citizens. Consequently, the deterrence goals of Virginia's
damages law would not be served by the application of Virginia
In comparing New Jersey's interest in having New Jersey law
apply in this case with Virginia's interest in having Virginia
law apply, I conclude that New Jersey's interest is greater. If
the only governmental interests in this case were New Jersey's
interest in limiting the damage liability of its defendants and
Virginia's interest in securing full compensation for its
plaintiffs, the choice-of-law decision I must make would be more
difficult than it is. It would be impossible to say whether New
Jersey had a greater interest in protecting its defendants or
Virginia had a greater interest in safeguarding its plaintiffs.
See Pollock v. Barrickman, 610 F. Supp. 878, 879-880 (D.N.J.
1985) (Gerry, J.). New Jersey's damage law is motivated in part,
however, out of the concern that excessive tort awards levied
against New Jersey defendants harm all New Jersey citizens. The
costs of tort liability are passed on to all New Jersey citizens
by the insurance companies who are forced to pay such awards. New
Jersey has an interest in having its law applied — for the
benefit of all of its citizens — in cases like this one where a
defendant-domiciliary faces tort liability. At the same time, the
deterrence objectives of Virginia's law of damages would not be
furthered by the application of Virginia law in this case. As
between New Jersey law and Virginia law, therefore, I hold that
New Jersey's law of damages should be applied in this case.
(3) Michigan's Law of Damages
Comparing New Jersey's interest in having its law applied in
this case with Michigan's interest in having its damages law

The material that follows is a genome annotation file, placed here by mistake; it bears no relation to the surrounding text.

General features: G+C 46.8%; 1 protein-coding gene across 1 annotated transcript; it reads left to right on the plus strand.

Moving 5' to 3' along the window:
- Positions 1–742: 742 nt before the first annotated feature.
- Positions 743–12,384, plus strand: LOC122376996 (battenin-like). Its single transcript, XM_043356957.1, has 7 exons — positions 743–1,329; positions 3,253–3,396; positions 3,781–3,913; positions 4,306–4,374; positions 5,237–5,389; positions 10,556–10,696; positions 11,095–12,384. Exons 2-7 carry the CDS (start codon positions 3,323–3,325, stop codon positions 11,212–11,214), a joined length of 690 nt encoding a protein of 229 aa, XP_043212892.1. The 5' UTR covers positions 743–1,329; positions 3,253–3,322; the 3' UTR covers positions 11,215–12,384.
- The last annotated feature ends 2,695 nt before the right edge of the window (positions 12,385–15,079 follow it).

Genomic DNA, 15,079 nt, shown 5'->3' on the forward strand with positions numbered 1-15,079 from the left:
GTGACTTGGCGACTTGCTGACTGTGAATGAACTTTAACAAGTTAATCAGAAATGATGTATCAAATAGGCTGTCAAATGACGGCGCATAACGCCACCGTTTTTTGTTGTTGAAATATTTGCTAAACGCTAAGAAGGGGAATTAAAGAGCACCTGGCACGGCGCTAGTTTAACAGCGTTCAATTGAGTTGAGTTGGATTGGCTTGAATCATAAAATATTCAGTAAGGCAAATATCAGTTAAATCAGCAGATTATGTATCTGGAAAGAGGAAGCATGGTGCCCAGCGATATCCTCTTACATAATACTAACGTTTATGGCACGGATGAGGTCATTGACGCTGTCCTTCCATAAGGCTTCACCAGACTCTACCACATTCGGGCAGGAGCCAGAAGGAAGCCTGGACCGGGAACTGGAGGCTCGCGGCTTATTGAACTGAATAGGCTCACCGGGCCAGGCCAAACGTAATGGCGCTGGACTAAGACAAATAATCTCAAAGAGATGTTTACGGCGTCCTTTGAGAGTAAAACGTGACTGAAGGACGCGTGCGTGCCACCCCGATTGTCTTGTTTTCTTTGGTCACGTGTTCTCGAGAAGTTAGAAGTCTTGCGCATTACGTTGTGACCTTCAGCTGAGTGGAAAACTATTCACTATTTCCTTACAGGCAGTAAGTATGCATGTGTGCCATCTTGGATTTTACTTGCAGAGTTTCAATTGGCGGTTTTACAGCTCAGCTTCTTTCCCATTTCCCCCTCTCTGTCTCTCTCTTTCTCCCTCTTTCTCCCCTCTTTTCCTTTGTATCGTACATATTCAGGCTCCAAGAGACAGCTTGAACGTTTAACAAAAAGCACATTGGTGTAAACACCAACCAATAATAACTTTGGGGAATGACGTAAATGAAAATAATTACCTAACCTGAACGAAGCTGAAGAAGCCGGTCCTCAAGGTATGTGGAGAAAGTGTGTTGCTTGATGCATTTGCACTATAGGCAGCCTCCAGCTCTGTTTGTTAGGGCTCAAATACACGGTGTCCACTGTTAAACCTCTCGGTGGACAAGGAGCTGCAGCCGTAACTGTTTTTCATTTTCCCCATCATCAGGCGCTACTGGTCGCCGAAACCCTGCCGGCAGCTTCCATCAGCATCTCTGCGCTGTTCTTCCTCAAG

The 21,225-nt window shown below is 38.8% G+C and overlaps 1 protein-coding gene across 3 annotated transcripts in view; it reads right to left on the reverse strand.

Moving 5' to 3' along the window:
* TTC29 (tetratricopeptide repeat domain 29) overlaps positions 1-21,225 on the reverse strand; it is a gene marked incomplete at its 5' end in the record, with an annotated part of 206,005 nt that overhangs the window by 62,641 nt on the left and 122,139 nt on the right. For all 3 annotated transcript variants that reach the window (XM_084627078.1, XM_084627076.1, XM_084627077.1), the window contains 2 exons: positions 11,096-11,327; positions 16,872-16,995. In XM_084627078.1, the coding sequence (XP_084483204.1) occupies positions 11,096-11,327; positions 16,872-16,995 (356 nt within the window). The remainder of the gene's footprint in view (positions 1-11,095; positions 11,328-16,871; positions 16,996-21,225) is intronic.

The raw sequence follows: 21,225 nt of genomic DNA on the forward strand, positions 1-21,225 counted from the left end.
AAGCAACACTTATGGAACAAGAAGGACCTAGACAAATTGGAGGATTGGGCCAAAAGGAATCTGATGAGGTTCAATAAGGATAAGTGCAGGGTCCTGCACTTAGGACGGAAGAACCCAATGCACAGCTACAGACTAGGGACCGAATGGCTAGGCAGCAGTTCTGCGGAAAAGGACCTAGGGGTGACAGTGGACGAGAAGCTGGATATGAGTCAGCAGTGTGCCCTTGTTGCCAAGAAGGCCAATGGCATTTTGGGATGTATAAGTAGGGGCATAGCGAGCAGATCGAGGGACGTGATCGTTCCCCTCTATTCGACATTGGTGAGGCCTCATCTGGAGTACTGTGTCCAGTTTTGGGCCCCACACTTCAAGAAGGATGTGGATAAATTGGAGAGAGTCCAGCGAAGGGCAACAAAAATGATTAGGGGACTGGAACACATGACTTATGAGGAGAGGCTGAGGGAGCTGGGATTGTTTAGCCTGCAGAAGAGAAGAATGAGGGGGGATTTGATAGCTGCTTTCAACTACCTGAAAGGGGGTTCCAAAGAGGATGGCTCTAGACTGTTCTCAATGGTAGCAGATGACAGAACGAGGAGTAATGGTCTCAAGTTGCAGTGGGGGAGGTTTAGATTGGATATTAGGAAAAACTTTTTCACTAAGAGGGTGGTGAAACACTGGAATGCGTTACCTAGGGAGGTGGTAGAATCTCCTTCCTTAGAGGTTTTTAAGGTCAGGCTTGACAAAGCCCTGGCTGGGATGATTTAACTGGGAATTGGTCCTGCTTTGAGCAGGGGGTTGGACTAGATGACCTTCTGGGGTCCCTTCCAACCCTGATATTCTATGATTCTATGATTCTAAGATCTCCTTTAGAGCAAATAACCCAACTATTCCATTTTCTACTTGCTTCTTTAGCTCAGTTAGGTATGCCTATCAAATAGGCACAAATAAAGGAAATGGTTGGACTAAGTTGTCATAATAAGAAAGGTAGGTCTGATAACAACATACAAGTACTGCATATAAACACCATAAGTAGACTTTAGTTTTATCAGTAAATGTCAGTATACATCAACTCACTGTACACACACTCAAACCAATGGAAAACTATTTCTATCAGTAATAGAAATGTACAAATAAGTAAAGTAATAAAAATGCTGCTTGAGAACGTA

applied, I conclude that I must apply New Jersey law. Michigan
has two connections to this litigation. First, it was the situs
of the injury. Second, S.D. Warren is a Michigan company, who,
although dismissed as a direct defendant in this case, see
Slater, 187 F.R.D. at 199, remains as a Third-Party Defendant,
subject to Skyhawk and Young's claims for contribution and
indemnification. To begin with, I note that although "New Jersey
has rejected the rule for determining choice of law based on the
place where the wrong occurred," Veazey, 103 N.J. at 247, 510
A.2d at 1189, the place of injury may still be an important
factor in resolving choice-of-law questions. See Amoroso, 901
F. Supp. at 904-05; Mowrey, 260 N.J.Super. at 413, 616 A.2d at
1305. Whether or not the law of the place of injury should be
applied depends largely on the type of relationship that exists
between the parties involved in the case and the place of injury.
For example, if the fact that the injury in this case occurred in
Michigan is merely fortuitous, then Michigan's law of damages
likely should not be applied in this case, whereas if Slater or
Skyhawk had some regular contact with Michigan or if one of them
was a Michigan domiciliary, then Michigan's law of damages more
likely should be applied. See Amoroso, 901 F. Supp. at 905
(citing Moye, 263 N.J.Super. at 292, 622 A.2d 935 at 938;
Veazey, 103 N.J. at 250, 510 A.2d at 1190-91). In other words,
a decision to apply or not to apply the law of the place of
injury requires an analysis of the relationship between the place
of injury, its laws, and the parties involved in an action.
That being said, Michigan has only a limited interest in having
its damages law applied in this case. The goal of Michigan's law
of damages is to prevent double recovery on the part of
plaintiffs. See Heinz, 216 Mich.App. at 306, 549 N.W.2d at 55.
The plaintiff in this case, however, is a Virginia domiciliary.
Michigan has little interest in whether a Virginia domiciliary
receives a windfall in this case.
Moreover, while it might be argued that Michigan has an
interest in deterring unsafe property conditions and unsafe
conduct by Michigan property owners, see O'Connor, 255